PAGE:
After the release of EF-01, feedback from dialysis facilities indicated a concern: even if dialysis fluid was purified using EF-01, the O-rings of dialyzer couplings could get dirty, leading to the delivery of contaminated dialysis fluid. To address this, we developed the “Clean Coupling,” which allows thorough cleaning and disinfection, including the O-ring.

Subsequently, to further enhance purification, ” EF-01″ evolved into the improved “EF-02.” This version featured modifications to the connecting parts, enabling easy one-touch attachment to a dedicated holder and improving overall usability.

Fig.14 Clean Coupling

Fig.14 Clean Coupling

Fig.15 Endotoxin retentive filter

Fig.15 Endotoxin retentive filter “EF-01”

Development of a dialysis device which complies with strict standards in Europe

 In 1997, we developed the personal dialysis device “DBB-03” tailored to European standards and market needs. Just one year later, in 1998, we added the functionality of online HDF. At that time, it was commonly believed that at least a five-year development period was necessary in Europe. However, for the development of “DBB-03,” we temporarily suspended the development of domestic products and concentrated our engineers on this product, achieving a short development period of two years. The development was so rapid that even the representative from a German third-party certification body, who was our advisor, jokingly asked, “Did you work without sleeping?”

Fig.16 Personal dialysis device

Fig.16 Personal dialysis device “DBB-03”

Development of powder-form dialysis agents and dissolving device with a thorough focus on purification

 In the mid 1990s, the concentrate for dialysis fluid was typically prepared by transferring two types of concentrates, A concentrate and B concentrate, to a tank for use. Alternatively, A concentrate was transferred to the tank, and B powder was dissolved in the tank for use. However, liquid form had drawbacks, including issues related to transportation costs, storage space, and the weight of liquid bottles, which posed challenges in terms of effort. Additionally, during the transfer to the tank or when introducing the B powder into the tank, there was a possibility of exposure to the outside air, leading to potential contamination.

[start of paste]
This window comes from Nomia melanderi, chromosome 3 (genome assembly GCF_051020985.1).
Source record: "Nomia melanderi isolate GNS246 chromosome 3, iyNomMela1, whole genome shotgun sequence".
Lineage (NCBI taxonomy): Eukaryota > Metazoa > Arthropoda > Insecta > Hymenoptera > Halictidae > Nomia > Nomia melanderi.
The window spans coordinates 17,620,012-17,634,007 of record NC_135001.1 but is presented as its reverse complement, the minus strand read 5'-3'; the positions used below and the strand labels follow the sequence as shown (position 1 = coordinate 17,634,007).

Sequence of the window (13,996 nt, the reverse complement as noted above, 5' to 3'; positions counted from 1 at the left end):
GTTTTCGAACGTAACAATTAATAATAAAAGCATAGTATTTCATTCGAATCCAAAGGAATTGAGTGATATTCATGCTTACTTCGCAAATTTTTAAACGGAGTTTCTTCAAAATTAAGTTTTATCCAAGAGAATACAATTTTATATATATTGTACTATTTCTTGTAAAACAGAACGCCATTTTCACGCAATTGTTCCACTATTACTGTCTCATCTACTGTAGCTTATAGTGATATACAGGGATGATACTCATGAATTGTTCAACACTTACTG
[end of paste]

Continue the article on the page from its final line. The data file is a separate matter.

With the goal of minimizing contact with people and the outside air and automating the entire process of preparing dialysis fluid concentrate, we developed our proprietary D-Dry Dissolution Device “DAD-30” and bottle-type powder-form agents “D-Dry 2.5, D-Dry 3.0” in 1997.

By opening the bottle-contained powder within a sealed circuit, we eliminated exposure to air, and unlike the traditional tank method, significant effort was also reduced.

Fig.17 D-Dry Dissolution Device

Fig.17 D-Dry Dissolution Device “DAD-30”

Fig.18 Bottle-type powder-form agents

Fig.18 Bottle-type powder-form agents “D-Dry 2.5, D-Dry 3.0” in 1997

Development of Blood volume monitor, enabling the measurement of circulating blood volume and facilitating appropriate fluid removal

 In dialysis treatment, fluid removal can temporarily decrease circulating blood volume (BV), leading to a drop in blood pressure. The body attempts to maintain blood pressure by increasing heart rate during such episodes. However, the body’s response may not keep up during hemodialysis, potentially resulting in symptoms and a state of shock due to decreased blood pressure. To address this issue, we explored methods to monitor the BV change rate of patients undergoing dialysis in real-time. By establishing correlations between fluid removal volume, fluid removal rate, BV, and blood pressure changes, we aimed to determine appropriate methods and guidelines for fluid removal.

To achieve this, we developed a “Blood Volume Monitor (BVM)” which allows real-time monitoring of blood volume change rates. In 2003, it was integrated into the dialysis monitoring device “DCS-73” and the personal dialysis device “DBB-73” as an optional accessory. The device screen displays the BV change rate graph, and if the device is equipped with a blood pressure monitor, it facilitates easy comparison between BV changes and blood pressure. Furthermore, the measured data can be downloaded to a computer, allowing for analysis of BV change rates after dialysis and the reassessment of dialysis conditions. The introduction of the BV monitor has enabled the sequential monitoring of patients’ conditions, contributing to the implementation of more stable dialysis treatments.